I’ve had this on my Kindle for a long time, and I’ve been dipping in and out of it ever since I downloaded it. If you’re a fan of the Den of Geek website, you’ll know that it’s a well-written, well-researched resource for films, television, games, comics, and entertainment in general. Simon Brew, the editor of the website, has ensured that this book has a similar ethos; it’s full of interesting tidbits about the movie world, some of which I’d heard before, and some of which was news to me. It’s the right mix of entertainment, analysis and sheer movie geekiness.

Girl in Snow by Danya Kukafka 

The now sadly defunct Radio 2 Book Club first alerted me to Girl in Snow, when its author, Danya Kukafka, was on Simon Mayo’s show to talk about her debut novel. It’s the story of a murder in a small Colorado town; popular teenager Lucinda is killed, and the story is told from three perspectives. There’s Cameron, a neighbour of Lucinda’s who had an obsession with her; Jade, her childhood friend whose own life couldn’t be further removed from Lucinda’s, and Russ, one of the police officers on the case. It’s a very slow moving book; the action only seems to take place over the course of a week or so, but it’s more about the secret and inner obsessions of the main characters than about the murder itself. We aren’t invited to learn too much about Lucinda, aside from how her life, and death, have impacted our three narrators. While the action isn’t scintillating, the prose is beautiful, and it wasn’t a story that I wanted to gallop through to find out who the perpetrator was; I was more than content to read it slowly and enjoy it.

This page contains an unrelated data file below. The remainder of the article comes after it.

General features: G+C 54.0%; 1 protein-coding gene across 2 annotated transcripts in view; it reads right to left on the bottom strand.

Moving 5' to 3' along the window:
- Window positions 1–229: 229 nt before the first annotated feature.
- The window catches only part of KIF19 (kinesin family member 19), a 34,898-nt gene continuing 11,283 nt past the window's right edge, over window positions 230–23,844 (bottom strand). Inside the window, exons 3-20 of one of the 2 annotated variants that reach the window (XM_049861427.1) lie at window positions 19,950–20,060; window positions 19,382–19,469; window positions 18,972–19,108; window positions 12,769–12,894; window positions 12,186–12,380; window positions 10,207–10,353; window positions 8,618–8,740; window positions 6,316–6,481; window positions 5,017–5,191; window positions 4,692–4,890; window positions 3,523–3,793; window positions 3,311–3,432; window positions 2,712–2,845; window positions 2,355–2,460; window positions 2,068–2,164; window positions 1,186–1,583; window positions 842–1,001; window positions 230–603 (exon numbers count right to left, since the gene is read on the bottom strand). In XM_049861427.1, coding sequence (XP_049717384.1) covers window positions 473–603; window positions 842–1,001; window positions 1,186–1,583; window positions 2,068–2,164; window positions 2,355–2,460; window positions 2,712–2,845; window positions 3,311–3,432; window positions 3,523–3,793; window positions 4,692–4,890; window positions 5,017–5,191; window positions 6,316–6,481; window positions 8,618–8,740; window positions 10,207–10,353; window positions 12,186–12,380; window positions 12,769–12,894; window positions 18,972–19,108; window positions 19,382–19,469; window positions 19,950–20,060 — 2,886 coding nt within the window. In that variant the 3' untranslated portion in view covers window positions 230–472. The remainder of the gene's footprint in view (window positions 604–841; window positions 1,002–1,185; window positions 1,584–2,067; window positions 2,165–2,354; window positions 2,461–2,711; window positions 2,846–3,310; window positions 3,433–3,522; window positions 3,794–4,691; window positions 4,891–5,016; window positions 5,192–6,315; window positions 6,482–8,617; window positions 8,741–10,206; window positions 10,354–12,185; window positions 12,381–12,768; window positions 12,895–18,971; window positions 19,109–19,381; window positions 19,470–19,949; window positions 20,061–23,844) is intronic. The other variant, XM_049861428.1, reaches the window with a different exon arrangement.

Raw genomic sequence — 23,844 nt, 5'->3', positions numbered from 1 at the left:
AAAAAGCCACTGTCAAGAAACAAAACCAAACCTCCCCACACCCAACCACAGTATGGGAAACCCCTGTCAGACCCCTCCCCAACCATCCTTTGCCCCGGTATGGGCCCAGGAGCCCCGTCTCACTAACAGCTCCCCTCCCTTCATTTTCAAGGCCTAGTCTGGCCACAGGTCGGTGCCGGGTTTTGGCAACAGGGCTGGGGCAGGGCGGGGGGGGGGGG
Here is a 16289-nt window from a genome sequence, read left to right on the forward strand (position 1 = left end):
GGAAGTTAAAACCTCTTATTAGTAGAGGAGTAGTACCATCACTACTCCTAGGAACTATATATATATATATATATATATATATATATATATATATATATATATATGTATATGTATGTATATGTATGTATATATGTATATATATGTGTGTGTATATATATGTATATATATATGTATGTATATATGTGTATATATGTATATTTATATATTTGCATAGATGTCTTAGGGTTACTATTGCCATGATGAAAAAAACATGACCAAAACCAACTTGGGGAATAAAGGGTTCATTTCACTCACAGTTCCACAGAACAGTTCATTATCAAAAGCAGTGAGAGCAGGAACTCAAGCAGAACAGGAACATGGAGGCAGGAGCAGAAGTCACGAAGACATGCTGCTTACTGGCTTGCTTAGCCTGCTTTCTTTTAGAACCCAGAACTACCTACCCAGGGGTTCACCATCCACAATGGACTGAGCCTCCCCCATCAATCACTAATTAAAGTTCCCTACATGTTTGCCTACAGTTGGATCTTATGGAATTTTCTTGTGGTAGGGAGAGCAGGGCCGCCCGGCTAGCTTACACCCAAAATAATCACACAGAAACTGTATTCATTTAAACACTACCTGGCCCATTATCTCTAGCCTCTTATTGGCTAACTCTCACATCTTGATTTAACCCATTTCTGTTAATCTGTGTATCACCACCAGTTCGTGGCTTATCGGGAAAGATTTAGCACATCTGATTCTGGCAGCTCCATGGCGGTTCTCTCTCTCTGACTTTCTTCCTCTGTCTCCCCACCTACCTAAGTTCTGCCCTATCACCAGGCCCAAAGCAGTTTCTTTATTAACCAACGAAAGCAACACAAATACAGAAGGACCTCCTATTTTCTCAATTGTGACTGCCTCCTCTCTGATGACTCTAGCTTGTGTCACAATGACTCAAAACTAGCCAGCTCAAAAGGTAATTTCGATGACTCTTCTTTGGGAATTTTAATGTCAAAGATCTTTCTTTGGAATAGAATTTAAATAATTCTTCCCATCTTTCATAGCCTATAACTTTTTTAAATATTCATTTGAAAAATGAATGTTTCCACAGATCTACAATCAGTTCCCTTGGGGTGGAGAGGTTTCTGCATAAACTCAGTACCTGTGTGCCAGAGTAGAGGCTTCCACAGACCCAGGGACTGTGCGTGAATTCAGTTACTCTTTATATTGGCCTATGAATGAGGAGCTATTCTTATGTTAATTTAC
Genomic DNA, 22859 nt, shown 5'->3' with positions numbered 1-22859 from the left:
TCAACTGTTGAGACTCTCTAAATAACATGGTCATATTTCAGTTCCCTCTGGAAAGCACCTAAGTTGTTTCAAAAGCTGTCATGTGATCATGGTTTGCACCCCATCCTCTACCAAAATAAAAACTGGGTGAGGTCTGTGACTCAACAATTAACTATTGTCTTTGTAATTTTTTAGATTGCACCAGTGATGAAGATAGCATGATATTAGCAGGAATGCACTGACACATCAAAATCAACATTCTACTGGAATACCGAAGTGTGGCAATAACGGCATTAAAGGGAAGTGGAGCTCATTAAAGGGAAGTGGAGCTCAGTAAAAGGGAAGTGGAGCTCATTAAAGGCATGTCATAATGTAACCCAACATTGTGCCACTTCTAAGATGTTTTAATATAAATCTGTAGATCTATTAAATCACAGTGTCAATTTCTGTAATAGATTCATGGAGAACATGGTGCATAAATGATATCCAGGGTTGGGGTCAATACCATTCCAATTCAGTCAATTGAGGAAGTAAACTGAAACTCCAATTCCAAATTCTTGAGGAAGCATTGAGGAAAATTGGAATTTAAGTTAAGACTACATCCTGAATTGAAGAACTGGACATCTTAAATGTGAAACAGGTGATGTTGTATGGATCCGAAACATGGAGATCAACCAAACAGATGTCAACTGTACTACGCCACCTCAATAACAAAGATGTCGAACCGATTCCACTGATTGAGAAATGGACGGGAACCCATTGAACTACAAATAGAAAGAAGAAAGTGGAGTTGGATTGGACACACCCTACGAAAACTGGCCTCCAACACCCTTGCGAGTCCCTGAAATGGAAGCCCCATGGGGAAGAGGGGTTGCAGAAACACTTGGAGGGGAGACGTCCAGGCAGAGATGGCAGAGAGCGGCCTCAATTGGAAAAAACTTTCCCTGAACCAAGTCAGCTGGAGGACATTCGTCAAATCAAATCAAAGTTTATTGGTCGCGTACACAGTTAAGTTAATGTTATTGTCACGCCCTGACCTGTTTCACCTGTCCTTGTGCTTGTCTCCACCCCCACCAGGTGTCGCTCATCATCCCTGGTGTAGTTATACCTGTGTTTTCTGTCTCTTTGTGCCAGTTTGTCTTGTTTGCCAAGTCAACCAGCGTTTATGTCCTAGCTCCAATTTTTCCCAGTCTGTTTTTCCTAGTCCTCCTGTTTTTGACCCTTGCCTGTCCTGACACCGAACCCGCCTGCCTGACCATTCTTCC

To All the Boys I’ve Loved Before by Jenny Han

Although I’m not a YA superfan, I do like to dabble, particularly in American YA, and particularly in the summer (I think it’s nostalgia for my teenage years, though I’m not really sure where the summer bit comes in). Somehow these books by Jenny Han (there are four in the series), had completely passed me by; they were on my radar, without me ever having picked them up before, or even knowing what they were about. When I spotted the first two in a charity shop, I grabbed them, and devoured them.

The heroine of our story is Lara Jean Song Covey, a Korean-American teenager who lives with her dad and two sisters. It’s a romance, through and through, with the central tenet being that Lara Jean had written a number of never-intended-to-be-posted love letters to all the boys that she loved before, only to find that one day, out of the blue, someone puts them in the post, and all the boys on whom she had previously had crushes are suddenly informed about her until-then secret love.

There’s not a whole lot of stuff going on here that is unexpected or different from the general YA literature that is out there, especially when it comes to the romance side of things, but that’s not necessarily a bad thing. What I liked the most was Lara Jean’s relationships with her sisters; her older sister Margot, who leaves for university at the start of the story, and Kitty, her younger sister. Kitty is only 10, and as the Covey’s mother died when they were young, Margot and Lara Jean are like the mothers Kitty never knew. With one of Lara Jean’s crushes being her sister Margot’s former boyfriend Josh, another level is added to that relationship, and all of this comes together to make an engaging and interesting family dynamic.

Books so far in 2018 – 21